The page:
iFi iPurifier3 review: what’s purer than pure?

iFi iPurifier review
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There’s this obsession in the audiophile world about the need to “purify” every signal because doing so would purportedly lead you to getting a much better experience with never-before-heard details and engagement. Most of that is pure rubbish and akin to homeopathy – in other words, a scam. There is something to be said for some of that, though. When I was reviewing the iFi iDSD Diablo I got the chance of trying out the iFi iPurifier3 as well – it was included in the package, after all. I tried it in multiple conditions and found out that it does… exactly nothing. But does it really?

Disclaimer: I got this unit on loan from iFi. They sell the iPurifier3 for $130. You can take a look at the official product page for further info.

TL;DR: recap

Pros
Cons
+ Very well built – Places stress on USB connectors

– Its efficacy is questionable

– Pricey

Rating: 5/10

Design & Build

iFi iPurifier

The iFi iPurifier3 is an unassuming device that looks very similar to a common USB key. The only difference is that it’s quite bulkier than the average USB key and it has different connectors. My unit had a female USB-A connector on one side and a female USB-B connector on the other, but there is also another variants as well with male USB-B and female USB-B. Choosing which one to use is dependent on which device you are going to use.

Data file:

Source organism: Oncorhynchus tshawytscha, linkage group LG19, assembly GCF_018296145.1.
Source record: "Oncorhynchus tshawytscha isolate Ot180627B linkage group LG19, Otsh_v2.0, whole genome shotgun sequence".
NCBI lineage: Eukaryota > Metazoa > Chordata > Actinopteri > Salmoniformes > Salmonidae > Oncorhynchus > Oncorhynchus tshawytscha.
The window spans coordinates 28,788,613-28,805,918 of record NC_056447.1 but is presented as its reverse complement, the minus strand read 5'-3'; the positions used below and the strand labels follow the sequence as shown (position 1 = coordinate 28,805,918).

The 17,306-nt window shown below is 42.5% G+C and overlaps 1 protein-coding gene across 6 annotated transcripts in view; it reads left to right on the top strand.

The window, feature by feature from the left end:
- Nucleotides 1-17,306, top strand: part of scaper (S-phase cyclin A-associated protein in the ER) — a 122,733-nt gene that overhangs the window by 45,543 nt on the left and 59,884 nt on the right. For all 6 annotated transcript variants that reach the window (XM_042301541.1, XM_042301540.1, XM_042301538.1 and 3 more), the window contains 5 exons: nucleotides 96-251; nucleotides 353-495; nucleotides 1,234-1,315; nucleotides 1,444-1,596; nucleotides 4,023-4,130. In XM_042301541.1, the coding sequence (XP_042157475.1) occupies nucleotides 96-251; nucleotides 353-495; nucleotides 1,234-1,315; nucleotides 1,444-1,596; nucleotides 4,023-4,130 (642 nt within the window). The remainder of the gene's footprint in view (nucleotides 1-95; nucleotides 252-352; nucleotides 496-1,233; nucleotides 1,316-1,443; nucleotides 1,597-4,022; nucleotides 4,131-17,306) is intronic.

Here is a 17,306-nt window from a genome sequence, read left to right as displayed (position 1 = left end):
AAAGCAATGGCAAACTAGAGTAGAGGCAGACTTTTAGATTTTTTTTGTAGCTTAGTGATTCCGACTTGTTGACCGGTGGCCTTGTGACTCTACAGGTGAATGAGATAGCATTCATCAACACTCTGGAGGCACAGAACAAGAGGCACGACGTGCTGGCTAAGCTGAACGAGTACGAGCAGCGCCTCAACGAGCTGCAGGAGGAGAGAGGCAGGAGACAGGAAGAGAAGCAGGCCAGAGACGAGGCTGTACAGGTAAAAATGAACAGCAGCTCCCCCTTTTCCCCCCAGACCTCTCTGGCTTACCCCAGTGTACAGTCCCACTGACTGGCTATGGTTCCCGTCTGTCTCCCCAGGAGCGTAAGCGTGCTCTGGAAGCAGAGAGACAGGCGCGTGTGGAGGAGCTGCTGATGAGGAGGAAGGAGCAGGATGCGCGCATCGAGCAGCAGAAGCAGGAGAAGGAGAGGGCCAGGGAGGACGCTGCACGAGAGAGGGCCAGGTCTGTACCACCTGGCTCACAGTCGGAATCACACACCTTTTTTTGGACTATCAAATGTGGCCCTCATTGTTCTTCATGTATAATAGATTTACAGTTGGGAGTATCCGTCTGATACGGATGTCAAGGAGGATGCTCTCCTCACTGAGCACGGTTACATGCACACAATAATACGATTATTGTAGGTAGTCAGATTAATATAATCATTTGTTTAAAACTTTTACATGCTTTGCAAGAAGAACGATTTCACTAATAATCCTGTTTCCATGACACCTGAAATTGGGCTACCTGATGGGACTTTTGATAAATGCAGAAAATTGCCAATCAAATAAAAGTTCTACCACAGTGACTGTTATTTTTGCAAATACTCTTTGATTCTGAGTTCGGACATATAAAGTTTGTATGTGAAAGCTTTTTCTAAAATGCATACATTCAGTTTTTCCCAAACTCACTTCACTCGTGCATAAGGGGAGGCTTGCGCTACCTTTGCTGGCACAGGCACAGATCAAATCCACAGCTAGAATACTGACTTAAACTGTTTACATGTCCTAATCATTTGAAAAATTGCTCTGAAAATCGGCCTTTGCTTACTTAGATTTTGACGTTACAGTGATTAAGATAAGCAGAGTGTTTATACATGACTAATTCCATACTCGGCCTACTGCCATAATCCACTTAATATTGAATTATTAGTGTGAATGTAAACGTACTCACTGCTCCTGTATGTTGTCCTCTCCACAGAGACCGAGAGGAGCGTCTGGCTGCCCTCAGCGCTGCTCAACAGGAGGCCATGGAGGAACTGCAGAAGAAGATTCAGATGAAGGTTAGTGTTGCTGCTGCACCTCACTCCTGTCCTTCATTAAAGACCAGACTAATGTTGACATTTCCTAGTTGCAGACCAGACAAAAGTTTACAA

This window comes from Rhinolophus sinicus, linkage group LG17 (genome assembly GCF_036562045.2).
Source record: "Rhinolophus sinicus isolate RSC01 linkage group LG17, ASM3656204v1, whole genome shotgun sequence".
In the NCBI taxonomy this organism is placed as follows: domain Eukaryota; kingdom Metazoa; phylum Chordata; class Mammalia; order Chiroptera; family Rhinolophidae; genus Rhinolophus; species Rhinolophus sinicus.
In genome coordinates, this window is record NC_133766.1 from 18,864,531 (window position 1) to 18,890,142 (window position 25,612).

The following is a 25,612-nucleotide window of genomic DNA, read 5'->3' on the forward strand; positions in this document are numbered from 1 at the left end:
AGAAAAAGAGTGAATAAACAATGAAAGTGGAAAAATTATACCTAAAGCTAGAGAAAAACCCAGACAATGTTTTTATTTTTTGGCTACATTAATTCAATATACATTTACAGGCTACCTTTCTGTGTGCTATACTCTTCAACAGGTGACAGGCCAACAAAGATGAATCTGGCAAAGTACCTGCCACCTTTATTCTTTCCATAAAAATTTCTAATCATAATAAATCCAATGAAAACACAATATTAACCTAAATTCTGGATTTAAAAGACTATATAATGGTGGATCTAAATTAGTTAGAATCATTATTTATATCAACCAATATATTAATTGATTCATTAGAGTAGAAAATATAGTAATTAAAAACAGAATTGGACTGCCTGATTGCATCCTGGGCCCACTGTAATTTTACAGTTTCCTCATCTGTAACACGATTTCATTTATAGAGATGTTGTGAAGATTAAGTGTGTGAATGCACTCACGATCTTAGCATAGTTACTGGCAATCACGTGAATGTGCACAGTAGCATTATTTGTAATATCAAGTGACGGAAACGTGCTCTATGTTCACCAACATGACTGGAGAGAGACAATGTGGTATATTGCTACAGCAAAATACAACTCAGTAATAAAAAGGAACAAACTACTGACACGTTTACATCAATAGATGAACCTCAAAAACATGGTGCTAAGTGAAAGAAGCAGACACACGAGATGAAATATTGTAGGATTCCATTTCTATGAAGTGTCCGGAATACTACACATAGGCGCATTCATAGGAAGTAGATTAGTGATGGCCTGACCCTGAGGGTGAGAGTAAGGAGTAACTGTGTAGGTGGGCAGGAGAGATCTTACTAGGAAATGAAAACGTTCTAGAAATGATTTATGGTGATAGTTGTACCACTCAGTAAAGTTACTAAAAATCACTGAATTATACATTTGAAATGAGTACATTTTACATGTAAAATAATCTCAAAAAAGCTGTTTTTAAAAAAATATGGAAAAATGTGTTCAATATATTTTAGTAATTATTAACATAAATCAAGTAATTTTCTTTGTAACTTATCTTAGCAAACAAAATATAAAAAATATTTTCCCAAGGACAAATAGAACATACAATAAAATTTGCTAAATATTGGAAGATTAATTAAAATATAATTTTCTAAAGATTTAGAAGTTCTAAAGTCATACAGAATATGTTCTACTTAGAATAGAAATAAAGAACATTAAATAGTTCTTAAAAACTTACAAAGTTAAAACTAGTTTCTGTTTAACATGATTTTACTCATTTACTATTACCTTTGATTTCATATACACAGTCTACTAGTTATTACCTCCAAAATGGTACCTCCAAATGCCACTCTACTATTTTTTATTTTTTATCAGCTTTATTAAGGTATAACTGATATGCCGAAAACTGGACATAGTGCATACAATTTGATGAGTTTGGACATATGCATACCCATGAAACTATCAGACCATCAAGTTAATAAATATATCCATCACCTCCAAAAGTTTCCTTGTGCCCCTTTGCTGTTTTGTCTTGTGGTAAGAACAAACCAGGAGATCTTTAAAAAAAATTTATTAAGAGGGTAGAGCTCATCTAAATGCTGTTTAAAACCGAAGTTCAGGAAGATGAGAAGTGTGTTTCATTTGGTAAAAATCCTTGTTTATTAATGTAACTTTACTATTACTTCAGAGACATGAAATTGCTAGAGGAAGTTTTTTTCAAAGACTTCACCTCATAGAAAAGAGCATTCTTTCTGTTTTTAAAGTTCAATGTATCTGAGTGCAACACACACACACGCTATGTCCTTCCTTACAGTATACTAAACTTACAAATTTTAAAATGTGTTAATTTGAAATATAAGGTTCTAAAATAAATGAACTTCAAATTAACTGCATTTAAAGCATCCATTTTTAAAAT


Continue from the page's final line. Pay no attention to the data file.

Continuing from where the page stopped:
The iPurifier3 is, as is customary for iFi, very well built. It is made of two pieces of metal (aluminium?) held together by four screws; the assembly is quite impressive as there is just a very small seam between the two parts. It does feel quite robust. The body is painted white, while the USB connectors are plated in gold. There are also two LEDs: one for power and the other for data. As those are distinct lines in USB connections, the iPurifier3 tells you if there is an issue with either.

The only issue I can find with the build is that the device is quite large and relatively heavy. This places a lot of stress on the USB connector of your receiving device (e.g. DAC), especially once you add the weight of the cable on top of it. It is then surely better to place something underneath for the iFi iPurifier3 to rest on, so that the USB connector’s health is preserved for longer.

Sound

iFi iPurifier

I ran a few tests, both with the iPurifier3 directly attached to the device and with a cable between the iPurifier3 and the device.

The iPurifier3 uses the REGenerate2, REClock2 and REBalance2 technologies, all of which aim to basically “purify” the USB signal in both its data and power components by removing the noise that can build up in the cable between the source device and the destination. Those are built on top of the use of tantalum capacitors, Vishay MELF resistors and Panasonic OS-CON capacitors – basically, top-notch components, as iFi has gotten us used to.

In order to test iFi’s claims about noise suppression, I decided to use the E1DA 9038D: the unit I received was part of the initial batch, which had issues with USB 3 that resulted in a faint yet audible hiss in the background. My expectation was that this would be solved by the iFi iPurifier3, given the claims iFi makes about its ability to regenerate the signal and “clean” the power. To my surprise, though, that didn’t materialise and I heard the same faint hiss in the background. Now I am quite sure that this is not an issue with the 9038D itself because it does not have the hiss when I connect it to my phone. The same happens with my Topping DX7 and with the iDSD Diablo I reviewed: I could not hear any significant differences.